Cash On the Barrelhead

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Also: Cash on the Nail (British)

Meaning of Idiom 'Cash on the Barrelhead'

Cash on the barrelhead is an American idiom with the same meaning as the British expression cash on the nail (or nail head), meaning immediate payment up front before any goods or services are received. When you are expected to put cash on the barrelhead you are expected to pay without delay, with no credit allowed.

Usage

"How much to repair the sink," asked Beverly. "Two-hundred bucks, cash on the barrelhead," said the handyman.

"Maria was amazed when the man said he would buy the house for $300,000, cash on the barrelhead."

Origin

The word barrelhead, referring to the flat top of a barrel, has been used since at least the 1680s and the present idioms since at least the late 1800's.

According to lexicographer Charles Earl Funk, the idiom may have arisen in the days when barrels were used as tables in bars or saloons and patrons were expected to pay for their drinks immediately as they ordered them, literally placing cash on the heads of the barrels. 1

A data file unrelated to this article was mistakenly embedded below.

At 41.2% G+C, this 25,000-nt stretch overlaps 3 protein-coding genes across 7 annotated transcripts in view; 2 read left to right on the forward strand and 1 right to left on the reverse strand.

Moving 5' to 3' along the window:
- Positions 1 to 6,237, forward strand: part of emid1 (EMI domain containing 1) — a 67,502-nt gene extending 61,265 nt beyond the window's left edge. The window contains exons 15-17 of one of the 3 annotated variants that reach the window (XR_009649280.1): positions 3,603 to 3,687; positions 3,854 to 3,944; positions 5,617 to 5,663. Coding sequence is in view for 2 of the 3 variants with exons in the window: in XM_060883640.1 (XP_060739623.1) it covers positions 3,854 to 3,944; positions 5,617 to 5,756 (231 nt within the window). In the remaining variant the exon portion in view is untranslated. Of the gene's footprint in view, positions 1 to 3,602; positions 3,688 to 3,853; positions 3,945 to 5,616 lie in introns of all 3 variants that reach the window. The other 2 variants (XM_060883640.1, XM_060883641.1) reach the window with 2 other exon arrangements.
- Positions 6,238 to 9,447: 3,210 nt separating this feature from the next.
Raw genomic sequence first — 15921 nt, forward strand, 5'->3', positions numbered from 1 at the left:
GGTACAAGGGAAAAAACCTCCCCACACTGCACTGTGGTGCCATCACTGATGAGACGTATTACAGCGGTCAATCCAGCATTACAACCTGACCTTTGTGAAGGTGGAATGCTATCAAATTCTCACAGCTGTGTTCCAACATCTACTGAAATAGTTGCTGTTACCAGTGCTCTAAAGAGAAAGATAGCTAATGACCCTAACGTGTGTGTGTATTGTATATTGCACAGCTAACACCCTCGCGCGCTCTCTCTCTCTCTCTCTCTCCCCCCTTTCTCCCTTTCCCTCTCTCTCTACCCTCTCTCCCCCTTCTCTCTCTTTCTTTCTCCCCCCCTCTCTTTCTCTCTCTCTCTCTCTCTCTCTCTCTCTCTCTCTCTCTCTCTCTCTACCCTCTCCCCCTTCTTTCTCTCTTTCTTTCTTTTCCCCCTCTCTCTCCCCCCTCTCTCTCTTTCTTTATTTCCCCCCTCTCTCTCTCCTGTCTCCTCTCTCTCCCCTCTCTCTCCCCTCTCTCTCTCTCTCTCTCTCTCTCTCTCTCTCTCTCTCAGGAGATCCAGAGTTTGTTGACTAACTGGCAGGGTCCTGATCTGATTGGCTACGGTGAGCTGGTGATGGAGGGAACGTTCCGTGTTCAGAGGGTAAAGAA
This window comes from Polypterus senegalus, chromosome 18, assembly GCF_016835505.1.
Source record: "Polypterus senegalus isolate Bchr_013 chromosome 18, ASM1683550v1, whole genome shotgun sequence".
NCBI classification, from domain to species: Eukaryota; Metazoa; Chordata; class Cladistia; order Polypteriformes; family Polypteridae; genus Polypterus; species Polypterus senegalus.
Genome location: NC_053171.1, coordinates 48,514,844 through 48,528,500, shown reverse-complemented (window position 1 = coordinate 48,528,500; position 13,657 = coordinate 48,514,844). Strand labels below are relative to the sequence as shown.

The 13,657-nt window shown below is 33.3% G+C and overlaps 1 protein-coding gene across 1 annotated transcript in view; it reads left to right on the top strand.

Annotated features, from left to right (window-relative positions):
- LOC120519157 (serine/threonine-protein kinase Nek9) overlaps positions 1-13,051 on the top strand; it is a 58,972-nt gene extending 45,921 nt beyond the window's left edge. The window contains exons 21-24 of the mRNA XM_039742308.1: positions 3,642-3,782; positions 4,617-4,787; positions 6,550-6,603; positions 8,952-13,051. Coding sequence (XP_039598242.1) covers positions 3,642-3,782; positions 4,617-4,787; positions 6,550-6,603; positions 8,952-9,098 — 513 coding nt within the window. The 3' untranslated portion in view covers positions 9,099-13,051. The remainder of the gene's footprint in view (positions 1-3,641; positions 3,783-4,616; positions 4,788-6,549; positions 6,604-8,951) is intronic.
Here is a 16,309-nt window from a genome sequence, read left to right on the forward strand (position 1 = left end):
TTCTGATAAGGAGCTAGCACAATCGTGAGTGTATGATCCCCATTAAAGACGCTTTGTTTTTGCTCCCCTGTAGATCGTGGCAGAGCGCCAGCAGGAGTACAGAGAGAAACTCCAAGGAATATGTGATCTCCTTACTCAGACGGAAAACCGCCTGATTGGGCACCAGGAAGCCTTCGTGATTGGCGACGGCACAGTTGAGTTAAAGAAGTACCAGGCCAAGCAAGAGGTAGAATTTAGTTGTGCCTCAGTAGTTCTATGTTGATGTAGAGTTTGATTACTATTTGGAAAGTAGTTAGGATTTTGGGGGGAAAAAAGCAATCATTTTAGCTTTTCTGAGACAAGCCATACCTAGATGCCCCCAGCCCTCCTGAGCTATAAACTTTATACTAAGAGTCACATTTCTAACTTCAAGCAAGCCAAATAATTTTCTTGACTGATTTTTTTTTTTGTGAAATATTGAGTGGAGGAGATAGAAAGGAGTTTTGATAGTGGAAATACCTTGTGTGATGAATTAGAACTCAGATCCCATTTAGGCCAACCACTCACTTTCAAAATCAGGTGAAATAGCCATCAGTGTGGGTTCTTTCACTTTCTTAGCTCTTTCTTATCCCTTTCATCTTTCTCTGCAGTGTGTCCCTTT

Another speculation is that it originates with money being paid up front for bulk goods that were transported in barrels. You can imagine a deal being struck for barrels of salt pork or even apples and money being laid on the barrelhead to seal the deal. As to the true origin, we can only speculate.

Sources
1. Ammer, Christine. American Heritage Dictionary of Idioms. Boston: Houghton Mifflin Harcourt, 2013.

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